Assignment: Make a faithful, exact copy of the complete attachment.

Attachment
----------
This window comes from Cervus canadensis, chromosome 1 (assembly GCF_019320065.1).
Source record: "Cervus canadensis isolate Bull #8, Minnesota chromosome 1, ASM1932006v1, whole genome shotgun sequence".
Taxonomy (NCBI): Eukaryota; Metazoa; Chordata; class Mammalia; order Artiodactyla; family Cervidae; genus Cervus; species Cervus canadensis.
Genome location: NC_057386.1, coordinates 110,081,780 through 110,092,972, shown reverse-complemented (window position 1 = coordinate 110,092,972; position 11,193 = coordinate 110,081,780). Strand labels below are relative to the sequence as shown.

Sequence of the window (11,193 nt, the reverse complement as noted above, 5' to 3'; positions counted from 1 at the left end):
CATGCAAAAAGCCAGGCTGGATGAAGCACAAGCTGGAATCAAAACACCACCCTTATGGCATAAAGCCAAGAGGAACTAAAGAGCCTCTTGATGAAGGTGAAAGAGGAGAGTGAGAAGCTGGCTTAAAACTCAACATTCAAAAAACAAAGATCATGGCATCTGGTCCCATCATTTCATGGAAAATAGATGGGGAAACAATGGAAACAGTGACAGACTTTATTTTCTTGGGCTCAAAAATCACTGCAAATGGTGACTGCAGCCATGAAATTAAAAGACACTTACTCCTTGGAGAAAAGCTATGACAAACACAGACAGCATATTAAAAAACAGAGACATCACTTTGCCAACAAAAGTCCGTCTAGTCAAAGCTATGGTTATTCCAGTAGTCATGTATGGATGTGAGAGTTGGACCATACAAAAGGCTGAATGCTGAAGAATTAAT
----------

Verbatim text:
This window comes from Cervus canadensis, chromosome 1 (assembly GCF_019320065.1).
Source record: "Cervus canadensis isolate Bull #8, Minnesota chromosome 1, ASM1932006v1, whole genome shotgun sequence".
Taxonomy (NCBI): Eukaryota; Metazoa; Chordata; class Mammalia; order Artiodactyla; family Cervidae; genus Cervus; species Cervus canadensis.
Genome location: NC_057386.1, coordinates 110,081,780 through 110,092,972, shown reverse-complemented (window position 1 = coordinate 110,092,972; position 11,193 = coordinate 110,081,780). Strand labels below are relative to the sequence as shown.

Sequence of the window (11,193 nt, the reverse complement as noted above, 5' to 3'; positions counted from 1 at the left end):
CATGCAAAAAGCCAGGCTGGATGAAGCACAAGCTGGAATCAAAACACCACCCTTATGGCATAAAGCCAAGAGGAACTAAAGAGCCTCTTGATGAAGGTGAAAGAGGAGAGTGAGAAGCTGGCTTAAAACTCAACATTCAAAAAACAAAGATCATGGCATCTGGTCCCATCATTTCATGGAAAATAGATGGGGAAACAATGGAAACAGTGACAGACTTTATTTTCTTGGGCTCAAAAATCACTGCAAATGGTGACTGCAGCCATGAAATTAAAAGACACTTACTCCTTGGAGAAAAGCTATGACAAACACAGACAGCATATTAAAAAACAGAGACATCACTTTGCCAACAAAAGTCCGTCTAGTCAAAGCTATGGTTATTCCAGTAGTCATGTATGGATGTGAGAGTTGGACCATACAAAAGGCTGAATGCTGAAGAATTAAT